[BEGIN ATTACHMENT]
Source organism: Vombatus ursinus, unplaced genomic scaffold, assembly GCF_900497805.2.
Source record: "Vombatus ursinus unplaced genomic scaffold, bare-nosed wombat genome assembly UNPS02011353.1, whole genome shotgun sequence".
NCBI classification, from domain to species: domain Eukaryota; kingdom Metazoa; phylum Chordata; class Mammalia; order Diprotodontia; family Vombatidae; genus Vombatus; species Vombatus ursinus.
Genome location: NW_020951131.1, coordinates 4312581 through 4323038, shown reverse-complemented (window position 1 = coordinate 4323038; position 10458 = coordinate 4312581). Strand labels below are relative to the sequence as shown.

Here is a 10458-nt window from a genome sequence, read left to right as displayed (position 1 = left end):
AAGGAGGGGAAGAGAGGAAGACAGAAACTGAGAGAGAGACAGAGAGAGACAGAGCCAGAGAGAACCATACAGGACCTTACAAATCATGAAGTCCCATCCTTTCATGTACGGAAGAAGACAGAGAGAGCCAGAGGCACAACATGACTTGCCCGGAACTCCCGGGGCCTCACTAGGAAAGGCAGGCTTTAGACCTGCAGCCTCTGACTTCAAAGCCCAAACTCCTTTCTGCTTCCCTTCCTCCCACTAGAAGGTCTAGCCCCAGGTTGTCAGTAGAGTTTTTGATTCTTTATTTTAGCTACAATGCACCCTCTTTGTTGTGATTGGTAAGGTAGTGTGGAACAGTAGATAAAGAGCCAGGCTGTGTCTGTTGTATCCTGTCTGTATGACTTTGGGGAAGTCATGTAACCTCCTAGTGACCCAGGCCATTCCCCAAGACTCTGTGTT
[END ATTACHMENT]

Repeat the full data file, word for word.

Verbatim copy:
Source organism: Vombatus ursinus, unplaced genomic scaffold, assembly GCF_900497805.2.
Source record: "Vombatus ursinus unplaced genomic scaffold, bare-nosed wombat genome assembly UNPS02011353.1, whole genome shotgun sequence".
NCBI classification, from domain to species: domain Eukaryota; kingdom Metazoa; phylum Chordata; class Mammalia; order Diprotodontia; family Vombatidae; genus Vombatus; species Vombatus ursinus.
Genome location: NW_020951131.1, coordinates 4312581 through 4323038, shown reverse-complemented (window position 1 = coordinate 4323038; position 10458 = coordinate 4312581). Strand labels below are relative to the sequence as shown.

Here is a 10458-nt window from a genome sequence, read left to right as displayed (position 1 = left end):
AAGGAGGGGAAGAGAGGAAGACAGAAACTGAGAGAGAGACAGAGAGAGACAGAGCCAGAGAGAACCATACAGGACCTTACAAATCATGAAGTCCCATCCTTTCATGTACGGAAGAAGACAGAGAGAGCCAGAGGCACAACATGACTTGCCCGGAACTCCCGGGGCCTCACTAGGAAAGGCAGGCTTTAGACCTGCAGCCTCTGACTTCAAAGCCCAAACTCCTTTCTGCTTCCCTTCCTCCCACTAGAAGGTCTAGCCCCAGGTTGTCAGTAGAGTTTTTGATTCTTTATTTTAGCTACAATGCACCCTCTTTGTTGTGATTGGTAAGGTAGTGTGGAACAGTAGATAAAGAGCCAGGCTGTGTCTGTTGTATCCTGTCTGTATGACTTTGGGGAAGTCATGTAACCTCCTAGTGACCCAGGCCATTCCCCAAGACTCTGTGTT